The US Department of Energy is launching SuperTruck II, an $80-million funding opportunity for research, development and demonstration of long-haul tractor-trailer truck technology.
The project is a follow-on to the successful $240-million SuperTruck I initiative, the goal of which was to develop tractor-trailers that were 50% more efficient on a ton‐mile‐per-gallon basis than baseline models by 2015. Two teams have already exceeded this goal and two are on track to meet it.
DOE is also announced more than $12 million for three new cost-shared projects focused on the research, development, and demonstration of plug-in electric powertrain technologies for medium- and heavy-duty vehicles.
The Department of Energy launched its SuperTruck initiative in 2010. Vehicles developed under SuperTruck I are Class 8 combination trucks – commonly known as 18-wheelers – that dramatically increase tractor-trailer fuel, engine and drivetrain efficiency through the use of advanced technologies. As the backbone of domestic freight transportation, 18-wheelers haul 70 percent of all freight tonnage.
SuperTruck II projects will research, develop, and demonstrate technologies to improve heavy-truck freight efficiency by more than 100 percent, relative to a manufacturer’s best-in-class 2009 truck, with an emphasis on technology cost-effectiveness and performance.
Achieving Class 8 truck efficiency increases will require an integrated systems approach to ensure that the various components of the vehicle work together. SuperTruck II projects will utilize a wide variety of truck and trailer technology approaches to achieve performance targets, such as improvements in engine efficiency, drivetrain efficiency, aerodynamic drag, tire rolling resistance, and vehicle weight.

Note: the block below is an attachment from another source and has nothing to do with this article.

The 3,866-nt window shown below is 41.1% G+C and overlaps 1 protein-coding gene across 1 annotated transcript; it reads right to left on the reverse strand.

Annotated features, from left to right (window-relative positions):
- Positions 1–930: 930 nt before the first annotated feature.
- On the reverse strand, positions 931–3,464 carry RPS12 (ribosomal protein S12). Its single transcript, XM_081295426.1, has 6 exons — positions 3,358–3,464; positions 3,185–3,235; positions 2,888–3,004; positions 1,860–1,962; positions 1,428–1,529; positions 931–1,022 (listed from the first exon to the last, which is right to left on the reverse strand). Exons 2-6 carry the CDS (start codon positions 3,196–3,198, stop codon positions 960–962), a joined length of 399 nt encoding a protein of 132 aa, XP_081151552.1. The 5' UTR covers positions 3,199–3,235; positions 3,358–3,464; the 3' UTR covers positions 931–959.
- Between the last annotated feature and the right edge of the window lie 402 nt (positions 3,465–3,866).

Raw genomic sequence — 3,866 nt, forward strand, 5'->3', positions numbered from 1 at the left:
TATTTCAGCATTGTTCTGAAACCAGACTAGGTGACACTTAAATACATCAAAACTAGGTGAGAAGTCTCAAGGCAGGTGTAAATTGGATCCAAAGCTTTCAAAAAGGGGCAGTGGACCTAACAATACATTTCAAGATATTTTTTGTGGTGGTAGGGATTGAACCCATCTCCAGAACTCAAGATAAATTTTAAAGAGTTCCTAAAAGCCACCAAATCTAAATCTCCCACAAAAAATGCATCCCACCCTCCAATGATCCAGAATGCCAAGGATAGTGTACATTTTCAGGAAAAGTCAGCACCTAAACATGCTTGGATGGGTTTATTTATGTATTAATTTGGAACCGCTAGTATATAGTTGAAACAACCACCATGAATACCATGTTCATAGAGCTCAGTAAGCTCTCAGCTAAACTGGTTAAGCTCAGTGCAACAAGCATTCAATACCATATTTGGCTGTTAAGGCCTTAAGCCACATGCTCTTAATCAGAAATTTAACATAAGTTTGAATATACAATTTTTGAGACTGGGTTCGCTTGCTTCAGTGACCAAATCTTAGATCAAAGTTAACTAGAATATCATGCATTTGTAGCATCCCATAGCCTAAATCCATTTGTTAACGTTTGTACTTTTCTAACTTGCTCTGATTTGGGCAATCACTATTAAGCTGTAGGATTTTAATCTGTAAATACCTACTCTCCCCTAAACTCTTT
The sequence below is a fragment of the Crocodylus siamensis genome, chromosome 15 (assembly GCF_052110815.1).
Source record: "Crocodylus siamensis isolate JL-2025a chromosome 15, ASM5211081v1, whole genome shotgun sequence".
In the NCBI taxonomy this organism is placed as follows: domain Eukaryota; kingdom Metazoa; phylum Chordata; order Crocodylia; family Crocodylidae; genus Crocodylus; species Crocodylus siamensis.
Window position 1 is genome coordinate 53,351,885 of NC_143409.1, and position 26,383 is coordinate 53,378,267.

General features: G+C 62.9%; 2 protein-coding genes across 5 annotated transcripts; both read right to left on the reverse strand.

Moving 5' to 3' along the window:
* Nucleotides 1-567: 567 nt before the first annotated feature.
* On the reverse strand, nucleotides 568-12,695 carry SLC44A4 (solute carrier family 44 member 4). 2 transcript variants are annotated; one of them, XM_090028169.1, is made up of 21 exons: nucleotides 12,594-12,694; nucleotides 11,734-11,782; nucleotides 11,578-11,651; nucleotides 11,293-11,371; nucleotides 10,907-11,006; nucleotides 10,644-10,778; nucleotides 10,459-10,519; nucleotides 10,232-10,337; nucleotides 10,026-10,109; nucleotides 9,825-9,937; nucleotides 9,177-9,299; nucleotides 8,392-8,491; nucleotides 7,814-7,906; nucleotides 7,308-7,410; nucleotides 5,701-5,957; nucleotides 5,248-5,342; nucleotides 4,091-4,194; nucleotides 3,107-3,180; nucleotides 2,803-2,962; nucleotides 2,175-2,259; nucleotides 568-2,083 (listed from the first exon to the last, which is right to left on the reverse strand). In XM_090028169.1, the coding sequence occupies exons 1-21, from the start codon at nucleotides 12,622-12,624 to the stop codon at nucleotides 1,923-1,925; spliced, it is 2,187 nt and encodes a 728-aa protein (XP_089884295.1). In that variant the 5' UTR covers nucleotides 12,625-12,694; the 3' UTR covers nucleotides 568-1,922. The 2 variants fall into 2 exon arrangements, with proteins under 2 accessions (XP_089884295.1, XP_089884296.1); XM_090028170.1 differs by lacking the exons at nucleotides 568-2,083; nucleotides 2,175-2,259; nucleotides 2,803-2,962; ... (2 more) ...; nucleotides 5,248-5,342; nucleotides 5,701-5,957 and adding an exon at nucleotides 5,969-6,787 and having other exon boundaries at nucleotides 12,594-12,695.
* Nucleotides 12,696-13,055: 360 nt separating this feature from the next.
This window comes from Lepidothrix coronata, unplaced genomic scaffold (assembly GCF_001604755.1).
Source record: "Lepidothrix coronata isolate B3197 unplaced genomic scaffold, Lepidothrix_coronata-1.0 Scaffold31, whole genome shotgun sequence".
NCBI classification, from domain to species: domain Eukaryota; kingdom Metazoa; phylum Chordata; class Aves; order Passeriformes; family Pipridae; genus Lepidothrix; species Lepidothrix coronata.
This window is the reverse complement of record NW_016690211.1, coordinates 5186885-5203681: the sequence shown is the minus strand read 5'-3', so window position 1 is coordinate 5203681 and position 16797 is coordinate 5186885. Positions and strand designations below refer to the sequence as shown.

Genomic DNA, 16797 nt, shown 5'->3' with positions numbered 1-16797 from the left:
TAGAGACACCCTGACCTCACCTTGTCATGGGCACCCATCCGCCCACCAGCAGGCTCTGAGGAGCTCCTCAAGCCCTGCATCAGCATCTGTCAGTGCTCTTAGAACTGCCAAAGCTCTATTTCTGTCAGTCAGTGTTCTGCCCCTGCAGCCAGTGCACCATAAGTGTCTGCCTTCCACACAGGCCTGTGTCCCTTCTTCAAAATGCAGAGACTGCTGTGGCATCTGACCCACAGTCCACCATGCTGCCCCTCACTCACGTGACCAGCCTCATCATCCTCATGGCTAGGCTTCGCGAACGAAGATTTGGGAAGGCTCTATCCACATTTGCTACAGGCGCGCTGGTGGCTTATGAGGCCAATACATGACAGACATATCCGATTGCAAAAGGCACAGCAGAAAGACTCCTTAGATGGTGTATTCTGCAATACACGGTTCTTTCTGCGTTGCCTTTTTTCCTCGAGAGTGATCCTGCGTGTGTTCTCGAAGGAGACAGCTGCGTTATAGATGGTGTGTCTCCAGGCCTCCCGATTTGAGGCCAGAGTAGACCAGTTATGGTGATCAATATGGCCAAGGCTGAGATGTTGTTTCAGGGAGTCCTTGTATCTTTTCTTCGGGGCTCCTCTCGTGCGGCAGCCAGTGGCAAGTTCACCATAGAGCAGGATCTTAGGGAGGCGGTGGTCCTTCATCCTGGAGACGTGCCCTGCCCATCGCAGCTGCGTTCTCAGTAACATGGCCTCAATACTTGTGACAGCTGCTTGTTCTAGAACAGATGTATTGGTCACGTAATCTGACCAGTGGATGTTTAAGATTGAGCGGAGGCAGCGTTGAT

– The recipients of the funding for plug-in electric powertrain technologies for medium and heavy-duty vehicles announced today are: Robert Bosch LLC (Farmington Hills, MI) will receive $5 million to develop and demonstrate a medium-duty plug in hybrid vehicle powertrain that reduces fuel consumption by 50 percent.
– Cummins Corporate Research and Technology (Columbus, IN) will receive $4.5 million to develop and demonstrate a Class 6 plug in hybrid delivery truck that reduces fuel consumption by 50 percent.
– McLaren Performance Technologies (Livonia, MI) will receive $2.6 million to develop a Class 6 delivery truck with a scalable, innovative, lightweight, low-cost, and commercially-viable plug-in electric drive system that improves fuel economy by 100 percent.